Doris Lessing

  • #16
    Robert   Harris
    “To say she was my girlfriend was absurd: no one the wrong side of thirty has a girlfriend… I suppose I ought to have realize it’s ominous that forty thousand years of human language had failed to produce a word for our relationship.”
    Robert Harris

  • #17
    William Goldman
    “Just because you're beautiful and perfect, it's made you conceited.”
    William Goldman, The Princess Bride

  • #18
    Gary Starta
    “It's hard to be a bright light in a dim world.”
    Gary Starta

  • #19
    Joel Osteen
    “(after listening to people gripe and complain just smile and remember)
    Crows can’t hang with eagles.”
    Joel Osteen

  • #21
    Aristotle
    “Wishing to be friends is quick work, but friendship is a slow ripening fruit.”
    Aristotle

  • #22
    Gilda Radner
    “I wanted a perfect ending. Now I've learned, the hard way, that some poems don't rhyme, and some stories don't have a clear beginning, middle, and end. Life is about not knowing, having to change, taking the moment and making the best of it, without knowing what's going to happen next.
    Delicious Ambiguity.”
    Gilda Radner

  • #23
    W.H. Auden
    “The stars are not wanted now: put out every one;
    Pack up the moon and dismantle the sun;
    Pour away the ocean and sweep up the wood.
    For nothing now can ever come to any good.”
    W.H. Auden, Selected Poems

  • #24
    Daphne Gottlieb
    “you can take this mouth
    this wound you want
    but you can't kiss
    and make it
    better.”
    Daphne Gottlieb, Why Things Burn

  • #25
    Charles Bukowski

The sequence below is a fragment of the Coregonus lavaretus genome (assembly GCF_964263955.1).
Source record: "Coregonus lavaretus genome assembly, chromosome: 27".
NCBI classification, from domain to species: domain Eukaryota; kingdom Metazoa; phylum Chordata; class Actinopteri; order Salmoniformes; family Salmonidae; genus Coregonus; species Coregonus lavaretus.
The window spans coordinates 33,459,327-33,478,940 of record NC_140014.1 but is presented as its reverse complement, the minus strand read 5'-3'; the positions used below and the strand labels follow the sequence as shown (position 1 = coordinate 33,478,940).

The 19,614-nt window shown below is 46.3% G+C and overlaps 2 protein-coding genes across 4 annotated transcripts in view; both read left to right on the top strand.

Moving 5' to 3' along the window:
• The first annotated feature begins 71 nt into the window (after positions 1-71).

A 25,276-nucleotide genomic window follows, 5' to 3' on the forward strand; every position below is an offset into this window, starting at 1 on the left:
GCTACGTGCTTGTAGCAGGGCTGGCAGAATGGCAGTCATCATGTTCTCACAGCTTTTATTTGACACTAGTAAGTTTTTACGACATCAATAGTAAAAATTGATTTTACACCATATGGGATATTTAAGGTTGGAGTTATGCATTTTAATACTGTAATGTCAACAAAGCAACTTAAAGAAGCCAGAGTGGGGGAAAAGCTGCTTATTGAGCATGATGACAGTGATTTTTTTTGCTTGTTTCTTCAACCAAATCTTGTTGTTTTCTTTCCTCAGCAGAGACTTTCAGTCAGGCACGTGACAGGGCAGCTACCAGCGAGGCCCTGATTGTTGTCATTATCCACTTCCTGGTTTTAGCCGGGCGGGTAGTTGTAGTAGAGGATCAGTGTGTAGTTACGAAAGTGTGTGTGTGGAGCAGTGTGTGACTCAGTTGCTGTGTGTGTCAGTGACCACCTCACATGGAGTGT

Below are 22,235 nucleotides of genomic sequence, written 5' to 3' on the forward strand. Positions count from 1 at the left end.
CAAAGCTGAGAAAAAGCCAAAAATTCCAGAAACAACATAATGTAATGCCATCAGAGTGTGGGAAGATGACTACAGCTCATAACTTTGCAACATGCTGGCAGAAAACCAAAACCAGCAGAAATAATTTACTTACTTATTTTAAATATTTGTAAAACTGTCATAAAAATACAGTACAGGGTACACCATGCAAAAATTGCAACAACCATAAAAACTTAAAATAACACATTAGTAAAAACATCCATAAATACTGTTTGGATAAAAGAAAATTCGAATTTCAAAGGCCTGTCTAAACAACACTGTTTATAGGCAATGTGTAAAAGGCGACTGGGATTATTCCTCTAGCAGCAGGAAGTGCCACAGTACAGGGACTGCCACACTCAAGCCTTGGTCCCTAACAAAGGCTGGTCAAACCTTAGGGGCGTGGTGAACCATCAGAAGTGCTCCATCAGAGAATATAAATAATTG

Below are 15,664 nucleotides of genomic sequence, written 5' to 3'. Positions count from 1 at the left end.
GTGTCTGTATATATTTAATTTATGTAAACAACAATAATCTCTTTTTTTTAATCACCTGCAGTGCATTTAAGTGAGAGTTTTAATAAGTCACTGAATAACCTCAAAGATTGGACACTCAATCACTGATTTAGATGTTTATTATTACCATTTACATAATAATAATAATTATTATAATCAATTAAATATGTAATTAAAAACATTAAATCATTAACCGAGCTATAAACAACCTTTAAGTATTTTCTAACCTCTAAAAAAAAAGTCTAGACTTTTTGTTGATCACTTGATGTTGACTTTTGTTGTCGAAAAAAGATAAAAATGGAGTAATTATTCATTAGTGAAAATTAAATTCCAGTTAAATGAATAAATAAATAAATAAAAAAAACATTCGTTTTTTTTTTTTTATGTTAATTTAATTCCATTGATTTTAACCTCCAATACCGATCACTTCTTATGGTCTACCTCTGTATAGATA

“Poetry is what happens when nothing else can.”
    Charles Bukowski

  • #26
    Sylvia Plath
    “I?
    I walk alone;
    The midnight street
    Spins itself from under my feet;
    My eyes shut
    These dreaming houses all snuff out;
    Through a whim of mine
    Over gables the moon's celestial onion
    Hangs high.

    I
    Make houses shrink
    And trees diminish
    By going far; my look's leash
    Dangles the puppet-people
    Who, unaware how they dwindle,
    Laugh, kiss, get drunk,
    Nor guess that if I choose to blink
    They die.

    I
    When in good humour,
    Give grass its green
    Blazon sky blue, and endow the sun
    With gold;
    Yet, in my wintriest moods, I hold
    Absolute power
    To boycott color and forbid any flower
    To be.

    I
    Know you appear
    Vivid at my side,
    Denying you sprang out of my head,
    Claiming you feel
    Love fiery enough to prove flesh real,
    Though it's quite clear
    All your beauty, all your wit, is a gift, my dear,
    From me.

    "Soliloquy of the Solipsist", 1956”
    Sylvia Plath, The Collected Poems

  • #27
    Tim Burton
    “Stick Boy liked Match Girl,
    he liked her a lot.
    He liked her cute figure,
    he thought she was hot.”
    Tim Burton

  • #28
    Tim Burton
    “One person's craziness is another person's reality.”
    Tim Burton

  • #29
    Ayn Rand
    “People think that a liar gains a victory over his victim. What I’ve learned is that a lie is an act of self-abdication, because one surrenders one’s reality to the person to whom one lies, making that person one’s master, condemning oneself from then on to faking the sort of reality that person’s view requires to be faked…The man who lies to the world, is the world’s slave from then on…There are no white lies, there is only the blackest of destruction, and a white lie is the blackest of all.”
    Ayn Rand, Atlas Shrugged

  • #30
    T.S. Eliot
    “Sometimes things become possible if we want them bad enough.”
    T.S. Eliot

  • #31
    “All sacrifice and suffering is redemptive. It is used to either teach the individual or to help others. Nothing is by chance.”
    A.J. Russell